Enhancing services for falling in Parkinson’s disease through qualitative research with couples


Falls are common in Parkinson’s disease, have a negative impact on health and independence and a high cost to the NHS. They are therefore a recognised research priority.  Informal caregivers, particularly spouses, are often involved in trying to prevent and manage falls but their perspectives have been neglected in research.

My Work

I directed a project focussing on understanding patient and caregiver experiences and perspectives to improve how falls are managed and/or prevented.

We reached out to local support groups for people with Parkinson’s disease and invited people to participate in an interview about their experiences of falling and managing falls.  20 people with Parkinson’s disease and 18 of their caregivers (husbands, wives) took part. We used a qualitative analysis approach and developed themes from the data.

We discovered

  • People try but struggle to understand why they fall
  • Falling has negative physical, psychological and social consequences
  • People cope and adapt in a range of ways. But adapting usually means a more limited life for patients and caregivers.
  • Difficulties are exacerbated when the person with Parkinson’s disease also has dementia.
  • The health system is perceived as confusing and inadequate
  • Patients and families don’t understand who to contact or get timely information and support.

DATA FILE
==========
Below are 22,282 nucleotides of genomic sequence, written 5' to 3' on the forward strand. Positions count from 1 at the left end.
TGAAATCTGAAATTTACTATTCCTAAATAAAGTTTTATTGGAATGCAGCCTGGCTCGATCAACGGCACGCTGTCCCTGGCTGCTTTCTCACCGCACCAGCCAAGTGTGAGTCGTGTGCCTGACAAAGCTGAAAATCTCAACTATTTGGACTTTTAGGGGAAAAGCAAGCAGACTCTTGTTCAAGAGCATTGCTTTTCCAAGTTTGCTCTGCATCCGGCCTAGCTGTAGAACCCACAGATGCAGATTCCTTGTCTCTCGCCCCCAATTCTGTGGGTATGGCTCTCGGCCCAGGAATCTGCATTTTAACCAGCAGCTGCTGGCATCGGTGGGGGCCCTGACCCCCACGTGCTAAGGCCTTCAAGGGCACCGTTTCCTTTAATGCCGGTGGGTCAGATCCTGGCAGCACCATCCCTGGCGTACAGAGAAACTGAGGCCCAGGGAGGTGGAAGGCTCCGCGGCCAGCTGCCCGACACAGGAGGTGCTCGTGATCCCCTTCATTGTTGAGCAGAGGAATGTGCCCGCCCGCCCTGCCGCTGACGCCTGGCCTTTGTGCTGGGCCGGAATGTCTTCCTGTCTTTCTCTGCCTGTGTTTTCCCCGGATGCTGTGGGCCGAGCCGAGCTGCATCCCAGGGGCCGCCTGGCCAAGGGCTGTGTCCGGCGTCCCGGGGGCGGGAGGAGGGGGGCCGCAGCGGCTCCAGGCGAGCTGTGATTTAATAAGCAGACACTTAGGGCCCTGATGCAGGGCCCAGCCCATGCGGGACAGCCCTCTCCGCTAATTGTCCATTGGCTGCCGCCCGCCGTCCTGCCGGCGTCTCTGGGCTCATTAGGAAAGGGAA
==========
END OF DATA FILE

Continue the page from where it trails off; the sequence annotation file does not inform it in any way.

• Spouses are burdened with the intensive work they do to manage falls on top of coping with other aspects of Parkinson’s Disease

Our report contains valuable insights for those designing, improving, and delivering interventions and services for people with Parkinson’s Disease.   Paying attention to patient and family perspectives and needs will help to ensure they are acceptable, engaging and ultimately effective.

Specifically, this work highlighted the need to develop:

  • Self-management interventions aimed at couples/families to help people competently self-manage Parkinson’s Disease in order prevent and manage falling.
  • Easier to navigate services
  • Better communication between families and health professionals



Key Collaborators

Dr Charlotte Owen1
Christine Gaulton1
Prof Helen Roberts1

  1. University of Southampton

Related reports

Perceptions of people with Parkinson’s and their caregivers of falling and falls-related healthcare services- a qualitative study

Investigating prognosis communication needs in people with Multiple Sclerosis (MS)


Multiple Sclerosis (MS) is an incurable and potentially progressive disease that produces a range of symptoms and impairments.

Health Professionals have traditionally been unable (and/or unwilling) to give patients specific predictions about how their own ‘version’ of the disease will pan out over time (i.e. their prognosis). However, huge datasets are now available about what has happened to many thousands of patients over long periods of time. Online tools will soon make it possible for patients themselves, or their healthcare professionals to generate, based on other similar people, predictions of short and long-term outcomes for a particular individual.

Is this a good thing? Do people with MS want to know? How might this information affect them?

My Work